Here’s a short video (wmv) of the Krewe of St. Ann band playing “When the Saints Go Marchin’ In.” The joy of such celebrations shared in the streets is in marked contrast to the hateful Christian tourists marching around with their loathsome banners while stealing glances at titties. I considered for a moment catching video of a guy who was protesting the Christians in Jackson Square by drowning out their megaphones with one of his own. He just kept repeating ad nauseum, “Stop the hate. Stop the hate. Stop the hate.” I remarked to one of the Christians who begged me to take some of the water nobody would accept at the table piled high with donated clothing nobody needed that, “People don’t need clothes anymore — they need houses. You should be building houses.”
Posted by schroeder915 on February 20, 2007
When Nagin gave away the keys of the city to the king of Rex, relinquishing leadership he doesn’t exercise, he made uncomfortable jokes about not having to do his job anymore.
Let’s keep the keys, and give no-C Ray the boot!
(I couldn’t find video of the handing away of the keys on any of the local TV newscast archives or NOLA.com, though I did see it on the 10:00 news last night).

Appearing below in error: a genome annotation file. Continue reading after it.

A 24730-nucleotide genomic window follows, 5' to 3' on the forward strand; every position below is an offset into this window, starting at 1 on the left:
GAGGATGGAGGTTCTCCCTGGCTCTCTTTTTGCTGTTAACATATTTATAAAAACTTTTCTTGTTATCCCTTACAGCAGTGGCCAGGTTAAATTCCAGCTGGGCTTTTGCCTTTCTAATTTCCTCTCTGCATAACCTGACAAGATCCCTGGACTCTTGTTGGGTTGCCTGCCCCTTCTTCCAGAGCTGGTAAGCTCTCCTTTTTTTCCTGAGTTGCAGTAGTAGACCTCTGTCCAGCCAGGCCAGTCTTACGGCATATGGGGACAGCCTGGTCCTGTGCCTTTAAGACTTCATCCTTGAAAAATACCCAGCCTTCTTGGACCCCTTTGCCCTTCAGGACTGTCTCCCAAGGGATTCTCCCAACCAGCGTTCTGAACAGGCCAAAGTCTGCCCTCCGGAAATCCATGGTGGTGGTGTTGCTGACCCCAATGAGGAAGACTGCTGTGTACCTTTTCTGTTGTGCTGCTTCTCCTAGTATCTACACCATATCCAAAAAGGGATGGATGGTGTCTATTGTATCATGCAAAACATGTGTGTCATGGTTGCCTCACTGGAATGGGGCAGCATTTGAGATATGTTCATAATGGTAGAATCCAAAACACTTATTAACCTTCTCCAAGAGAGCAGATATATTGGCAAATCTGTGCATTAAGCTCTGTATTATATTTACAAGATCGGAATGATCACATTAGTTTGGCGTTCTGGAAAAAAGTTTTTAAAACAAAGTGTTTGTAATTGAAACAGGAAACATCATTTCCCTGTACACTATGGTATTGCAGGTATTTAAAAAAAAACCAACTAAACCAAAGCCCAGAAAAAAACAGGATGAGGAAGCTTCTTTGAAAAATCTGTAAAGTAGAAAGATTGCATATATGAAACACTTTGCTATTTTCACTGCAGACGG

Carnival, in order to be enjoyed, requires that rules and rituals be parodied, and that these rules and rituals already be recognized and respected. One must know to what degree certain behaviors are forbidden, and must feel the majesty of the forbidding norm, to appreciate their transgression. Without a valid law to break, carnival is impossible. During the Middle Ages, counterrituals such as the Mass of the Ass or the coronation of the Fool were enjoyable just because, during the rest of the year, the Holy Mass and the true King’s coronation were sacred and respectable activities. The Coena Cypriani quoted by Bachtin, a burlesque representation based upon the subversion of topical situations of the Scriptures, was enjoyed as a comic transgression only by people who took the same Scriptures seriously during the rest of the year. To a modern reader, the Coena Cypriani is only a boring series of meaningless situations, and even though the parody is recognized, it is not felt as a provocative one. Thus the prerequisites of a ‘good’ carnival are: (i) the law must be so pervasively and profoundly introjected as to be overwhelmingly present at the moment of its violation (and this explains why ‘barbaric’ comedy is hardly understandable); (ii) the moment of carnivalization must be very short, and allowed only once a year (semel in anno licet insanire); an everlasting carnival does not work: an entire year of ritual observance is needed in order to make the transgression enjoyable.